scale & accelerate
On a mission
Rana Uzair Nasim - CEO of Gharo Solar Limited
A windy revelation
For Rana Uzair Nasim—or just Uzair, as he's often called—it all started during a field trip to a wind farm somewhere in California. He was doing a Master’s in Management Science & Engineering at Stanford, and for a class on general energy resources, the professor took the class on a field trip to both a wind farm out of town and a rooftop solar project in San Francisco—one of the first in the city, in fact. And that’s what kickstarted it all. “It was my first exposure to renewable energy,” he says. “And it just really opened my eyes to the possibilities renewable energy could offer.”
And it did indeed kickstart something for Uzair, because in 2017 he helped set up one of the earliest solar projects in Pakistan, his home country. A smaller project clocking in at around 18MW in capacity, it was set up to sell electricity to a national government-owned power purchaser. Eager to keep expanding, Uzair's company partnered with K-Electric, the country’s only privatized and vertically-integrated utility company (providing services such as generation, distribution, and transmission). And within just 2 years, they had developed the Gharo Solar project—a 50 MW solar PV power plant in the province of Sindh, which provides electricity for around 190,000 people.
solar PV power plant provides electricity for around 190,000 people
And within just 2 years, they had developed the Gharo Solar project—a 50 MW solar PV power plant in the province of Sindh, which provides electricity for around 190,000 people.
Harnessing innovation for sustainable power
Because Gharo Solar used bi-facial solar panels, the project was able to increase total energy generation. “It was the first time this technology was used in Pakistan,” Uzair says. In fact, it was also one of the first investees in FMO’s portfolio that used this technology. And by using single-axis solar tracking—which allows the photovoltaic panels to follow the sun’s path from east to west—they were further able to maximize the collection of solar energy.
But that wasn’t the only reason why Gharo Solar was such a one-of-a-kind project, and Uzair continues to list the challenges they faced, all very matter-of-factly. “Gharo Solar was set up in a coastal area, which meant there were high corrosion levels. Underground water was basically at ground level, and that posed difficulties for building the foundation. And since we'd been based in the Punjab province before, moving to Karachi meant we were outsiders. We really had to work hard to collaborate well with the local community.”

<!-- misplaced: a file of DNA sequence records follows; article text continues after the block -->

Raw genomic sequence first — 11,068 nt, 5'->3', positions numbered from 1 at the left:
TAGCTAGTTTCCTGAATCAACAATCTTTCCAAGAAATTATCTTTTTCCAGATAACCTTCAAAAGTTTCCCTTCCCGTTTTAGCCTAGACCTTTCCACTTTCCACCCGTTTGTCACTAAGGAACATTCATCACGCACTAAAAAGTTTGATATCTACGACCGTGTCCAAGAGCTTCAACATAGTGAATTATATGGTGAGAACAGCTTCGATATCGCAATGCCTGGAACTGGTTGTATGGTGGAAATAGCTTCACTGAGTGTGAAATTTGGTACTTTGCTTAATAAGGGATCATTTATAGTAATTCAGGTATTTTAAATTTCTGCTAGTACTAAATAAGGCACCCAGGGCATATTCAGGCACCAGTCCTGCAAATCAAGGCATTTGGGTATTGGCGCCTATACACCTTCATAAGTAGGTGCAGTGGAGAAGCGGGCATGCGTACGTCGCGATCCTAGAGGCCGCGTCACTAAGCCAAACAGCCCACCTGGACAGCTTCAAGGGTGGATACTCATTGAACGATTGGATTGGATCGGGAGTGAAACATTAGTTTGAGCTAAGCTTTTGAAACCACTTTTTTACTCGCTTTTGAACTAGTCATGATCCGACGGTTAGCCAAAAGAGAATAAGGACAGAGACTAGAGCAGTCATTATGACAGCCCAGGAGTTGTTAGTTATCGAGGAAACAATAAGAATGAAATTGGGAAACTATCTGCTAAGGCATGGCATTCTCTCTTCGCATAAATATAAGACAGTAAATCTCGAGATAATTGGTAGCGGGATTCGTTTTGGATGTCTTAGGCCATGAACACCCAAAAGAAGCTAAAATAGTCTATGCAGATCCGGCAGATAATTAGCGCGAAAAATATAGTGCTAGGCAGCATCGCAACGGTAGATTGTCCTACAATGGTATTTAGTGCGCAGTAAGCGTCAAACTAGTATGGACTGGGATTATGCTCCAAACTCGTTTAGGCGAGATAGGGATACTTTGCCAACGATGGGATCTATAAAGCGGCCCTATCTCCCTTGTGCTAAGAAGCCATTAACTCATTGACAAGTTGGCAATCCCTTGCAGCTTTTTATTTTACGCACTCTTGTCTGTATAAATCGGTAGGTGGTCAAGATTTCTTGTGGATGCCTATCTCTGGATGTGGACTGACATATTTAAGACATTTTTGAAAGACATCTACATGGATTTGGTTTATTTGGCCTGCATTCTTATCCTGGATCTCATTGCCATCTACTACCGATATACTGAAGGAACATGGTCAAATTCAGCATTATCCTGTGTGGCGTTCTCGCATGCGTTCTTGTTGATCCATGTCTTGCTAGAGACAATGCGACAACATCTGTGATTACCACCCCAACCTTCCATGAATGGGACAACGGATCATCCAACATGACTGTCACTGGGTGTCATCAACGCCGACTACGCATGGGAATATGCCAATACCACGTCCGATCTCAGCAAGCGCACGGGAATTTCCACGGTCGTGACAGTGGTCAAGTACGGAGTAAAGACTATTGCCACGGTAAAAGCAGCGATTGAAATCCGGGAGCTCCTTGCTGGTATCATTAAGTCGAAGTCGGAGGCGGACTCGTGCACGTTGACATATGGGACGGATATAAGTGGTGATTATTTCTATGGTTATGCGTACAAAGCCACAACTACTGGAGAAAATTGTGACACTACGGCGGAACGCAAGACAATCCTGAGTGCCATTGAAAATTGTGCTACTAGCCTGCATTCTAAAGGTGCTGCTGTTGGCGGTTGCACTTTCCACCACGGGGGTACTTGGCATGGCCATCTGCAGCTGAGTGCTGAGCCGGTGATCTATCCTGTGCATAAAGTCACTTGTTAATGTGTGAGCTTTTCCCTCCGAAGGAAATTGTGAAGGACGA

FMO made first contact with Gharo Solar in 2018, and eventually provided USD 22.5 mln in financing for the development
An extraordinary, inclusive approach
And he’s right—FMO made first contact with Gharo Solar in 2018, and eventually provided USD 22.5 mln in financing for the development, construction, and operation of the plant, and the general sentiment within FMO regarding Gharo Solar has been nothing short of positive. In fact, the word used to describe the project’s ongoing efforts on community benefit sharing was “exemplary.” Despite the impressive success and countless hurdles that Uzair’s has seen, Uzair remains relatively reserved and straightforward in his mannerisms: fully cognizant of what’s been achieved, yet just slightly understated.
of the overall labor was hired by contractors within a 2-kilometer radius.
The word used to describe the project’s ongoing efforts on community benefit sharing was 'exemplary'.
Despite the steep learning curve with international standards, and the knowledge and translation gap, Uzair is emphatic that it’s paid off. “At first, it was like throwing darts at the wall and then just hoping it would stick. Some of it was a translation or knowledge gap, but it often felt like we were dealing with so many different guidelines and regulations on an international level. But ultimately, due to our collaboration with FMO and the technical assistance they offered, it’s actually provided us with a competitive edge.”
That’s because now, their implementation of international standards has helped Uzair’s company attract foreign investment, which is now especially needed given the fragile state of the Pakistani economy—especially given that Uzair has no plans on slowing down.
“All our project modules were assembled by local villagers with no prior module experience, and 30% of the overall labor was hired by contractors within a 2-kilometer radius.”
Tribune | June 5, 2023
Can Pakistan capitalise on solar as it becomes popular
Pakistan’s renewable energy landscape
Over the years, Uzair has spent a long time helping to bring renewables on the table in Pakistan—on a solar mission, as he calls it. That’s because Pakistan has the potential for 40 gigawatts of solar power and aims to generate 20% of its electricity through renewable sources by 2025. However, Pakistan hasn’t even scratched the surface yet. But why?
“Solar and wind used to cost a lot more, and a lot of power capacity was contracted under thermal generation. Now, we’re slowly getting more renewable energy capacity coming online, but there’s just not enough space in the immediate term to deal with such a massive surge of renewables.”